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Israel’s Environmental Ministry Delivers a Setback to the Israel-UAE Pipeline Deal

Israel’s Environmental Ministry Delivers a Setback to the Israel-UAE Pipeline Deal

Israels Environmental Ministry Delivers Setback to Israel-UAE Pipeline Deal

Iran seized a South Korean-flagged vessel tanker vessel. It was spotted in Gulf, Iran on January 4, 2021. Photo by IRGC / WANA via REUTERS

JNS.org – Israels Ministry of Environmental Protection announced on Dec. 16 that it has halted a plan that would have allowed more oil tankers to enter the Gulf of Eilat, imperiling a major deal to transport United Arab Emirates oil over a land bridge from Eilat on the Red Sea to Ashkelon on the Mediterranean.

The pipeline DealThe agreement, signed by Israel’s state-owned Europe Asia Pipeline Co. and MED-RED Land Bridge Ltd. (a private Dubai-based company), on October 19, 2020, calls for Israel as an artery for Emirati crude oil to Western markets via an existing EAPC pipeline.

The Abraham Accords were hailed as the first major partnership. However, environmental groups quickly criticized the deal for allegedly posing a threat to the Gulf of Eilats coral Reefs. Advocates claimed that the pipeline would result in a higher number of oil tankers coming into the gulf, increasing the likelihood of spillages.

Minister of Environmental Protection Tamar Zandberg stated that we stopped the entry of dozens of oil tanksers into the Gulf of Eilat. In an era of climate change, the State of Israel and Gulf of Eilat won’t be able to act as a bridge for oil pollution.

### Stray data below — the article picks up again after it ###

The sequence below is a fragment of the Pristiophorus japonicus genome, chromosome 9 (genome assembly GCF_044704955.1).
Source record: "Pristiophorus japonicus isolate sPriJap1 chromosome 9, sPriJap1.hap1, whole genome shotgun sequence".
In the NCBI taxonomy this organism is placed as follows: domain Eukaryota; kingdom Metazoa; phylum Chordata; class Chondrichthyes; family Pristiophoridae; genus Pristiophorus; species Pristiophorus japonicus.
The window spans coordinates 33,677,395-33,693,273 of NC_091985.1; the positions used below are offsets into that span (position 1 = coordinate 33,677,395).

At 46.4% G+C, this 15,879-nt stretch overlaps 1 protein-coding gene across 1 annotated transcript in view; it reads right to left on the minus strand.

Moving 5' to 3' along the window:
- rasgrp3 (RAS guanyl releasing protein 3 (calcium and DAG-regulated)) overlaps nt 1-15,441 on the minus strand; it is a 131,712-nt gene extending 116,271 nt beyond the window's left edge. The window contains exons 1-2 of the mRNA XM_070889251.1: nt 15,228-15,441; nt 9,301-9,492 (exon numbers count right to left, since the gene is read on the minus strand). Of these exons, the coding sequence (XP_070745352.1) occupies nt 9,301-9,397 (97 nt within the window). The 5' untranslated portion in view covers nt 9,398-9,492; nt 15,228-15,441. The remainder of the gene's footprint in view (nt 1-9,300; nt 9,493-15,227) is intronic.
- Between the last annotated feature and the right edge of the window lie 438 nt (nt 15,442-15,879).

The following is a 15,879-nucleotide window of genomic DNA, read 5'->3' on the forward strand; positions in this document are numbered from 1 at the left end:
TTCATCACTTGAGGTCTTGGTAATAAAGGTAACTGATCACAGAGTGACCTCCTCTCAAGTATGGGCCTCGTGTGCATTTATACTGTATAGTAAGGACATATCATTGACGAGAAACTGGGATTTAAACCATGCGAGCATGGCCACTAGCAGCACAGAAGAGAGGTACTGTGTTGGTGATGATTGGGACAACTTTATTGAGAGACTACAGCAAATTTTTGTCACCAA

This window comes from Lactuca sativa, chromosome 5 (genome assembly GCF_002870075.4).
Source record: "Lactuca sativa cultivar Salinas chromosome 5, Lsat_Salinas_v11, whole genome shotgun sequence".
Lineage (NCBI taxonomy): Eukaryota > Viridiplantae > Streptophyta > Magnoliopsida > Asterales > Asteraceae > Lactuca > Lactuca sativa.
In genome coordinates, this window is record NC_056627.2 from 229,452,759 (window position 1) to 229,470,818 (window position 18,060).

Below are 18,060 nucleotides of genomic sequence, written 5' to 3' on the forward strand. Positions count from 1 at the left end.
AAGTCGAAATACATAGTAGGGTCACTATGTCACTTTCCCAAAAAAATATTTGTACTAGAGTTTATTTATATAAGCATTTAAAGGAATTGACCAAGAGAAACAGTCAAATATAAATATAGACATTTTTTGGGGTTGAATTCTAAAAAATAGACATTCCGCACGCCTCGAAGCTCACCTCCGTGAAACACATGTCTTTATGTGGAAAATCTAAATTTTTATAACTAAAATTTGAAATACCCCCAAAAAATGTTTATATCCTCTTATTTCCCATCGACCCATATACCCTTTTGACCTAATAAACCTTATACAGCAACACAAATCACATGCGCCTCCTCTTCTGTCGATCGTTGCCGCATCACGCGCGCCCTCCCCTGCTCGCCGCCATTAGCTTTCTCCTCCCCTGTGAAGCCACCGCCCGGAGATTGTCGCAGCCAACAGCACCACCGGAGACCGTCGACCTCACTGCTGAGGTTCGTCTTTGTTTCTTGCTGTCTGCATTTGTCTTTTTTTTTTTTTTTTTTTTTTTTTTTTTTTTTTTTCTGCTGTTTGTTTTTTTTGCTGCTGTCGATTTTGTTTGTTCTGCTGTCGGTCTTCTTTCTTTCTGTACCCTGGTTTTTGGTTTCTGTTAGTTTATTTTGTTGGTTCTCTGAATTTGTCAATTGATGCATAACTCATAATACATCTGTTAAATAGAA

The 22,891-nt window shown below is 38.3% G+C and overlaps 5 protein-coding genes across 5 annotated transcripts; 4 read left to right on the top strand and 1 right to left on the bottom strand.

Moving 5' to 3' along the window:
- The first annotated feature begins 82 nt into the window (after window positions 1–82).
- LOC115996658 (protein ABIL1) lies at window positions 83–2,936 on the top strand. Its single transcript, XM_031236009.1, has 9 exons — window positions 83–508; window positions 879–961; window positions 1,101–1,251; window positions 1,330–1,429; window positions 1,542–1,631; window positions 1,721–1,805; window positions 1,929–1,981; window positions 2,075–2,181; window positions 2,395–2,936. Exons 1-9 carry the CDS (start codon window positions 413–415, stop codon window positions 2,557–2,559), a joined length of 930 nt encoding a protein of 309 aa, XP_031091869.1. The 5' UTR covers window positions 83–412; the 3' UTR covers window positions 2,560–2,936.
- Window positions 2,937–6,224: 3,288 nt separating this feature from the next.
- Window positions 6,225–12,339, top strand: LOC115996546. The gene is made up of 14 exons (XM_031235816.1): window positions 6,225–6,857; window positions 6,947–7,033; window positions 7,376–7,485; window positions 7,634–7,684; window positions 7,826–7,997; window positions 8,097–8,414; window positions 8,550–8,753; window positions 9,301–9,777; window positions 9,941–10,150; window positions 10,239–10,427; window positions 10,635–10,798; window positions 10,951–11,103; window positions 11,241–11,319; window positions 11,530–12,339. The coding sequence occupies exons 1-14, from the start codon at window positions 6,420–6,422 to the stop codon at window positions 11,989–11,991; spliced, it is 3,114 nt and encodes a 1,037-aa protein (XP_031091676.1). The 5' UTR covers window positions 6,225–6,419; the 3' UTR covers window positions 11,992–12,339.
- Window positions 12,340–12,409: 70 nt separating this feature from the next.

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December 22, 2021, 7:37 a.m.

Zandberg stated that her ministry had presented facts and data to all relevant ministries and convinced them that no argument could be made for expanding EAPC activities for oil transportation and storage in the Gulf of Eilat.

The ministry also included a Dec. 8, signed by the director of the Prime Ministers Office, that stated that the government would respect the decisions made by professionals from the relevant ministries regarding the deal.

All of us in the professional echelon made our position clear to Minister. I hope that our friends at The [pipeline company]Rani Amir, director of Marine Environment Protection Division of Ministry of Environmental Protection, said that she will be able to understand its meaning and will take it in her stride. JNS.

He stated that the ministry’s decision is an important environmental achievement because the pipeline deal would have increased tanker visits to the port of Eilat by between 30 and 35 times.

Amir stated that this is a risk that we, the Environmental Ministry, aren’t prepared to accept. This is the end from our point of view.

Asaf Benjamin Levy, legal counsel to the Society for the Preservation of Nature in Israel (“SPNI”), one of three Israeli environmental groups that filed suit against the deal last May in Israel’s Supreme Court, stated however JNSThe Environmental Ministry may have declared victory too quickly. The ministry has prevented oil tankers from entering the Gulf of Eilat. However, Ben Levy stated that the situation could be temporary due to changes in leadership or pressure from other ministries. He noted that, for example, the Ministry of Finance had supported the deal by arguing that cancelling a contract could negatively impact Israel’s ability do business with other nations.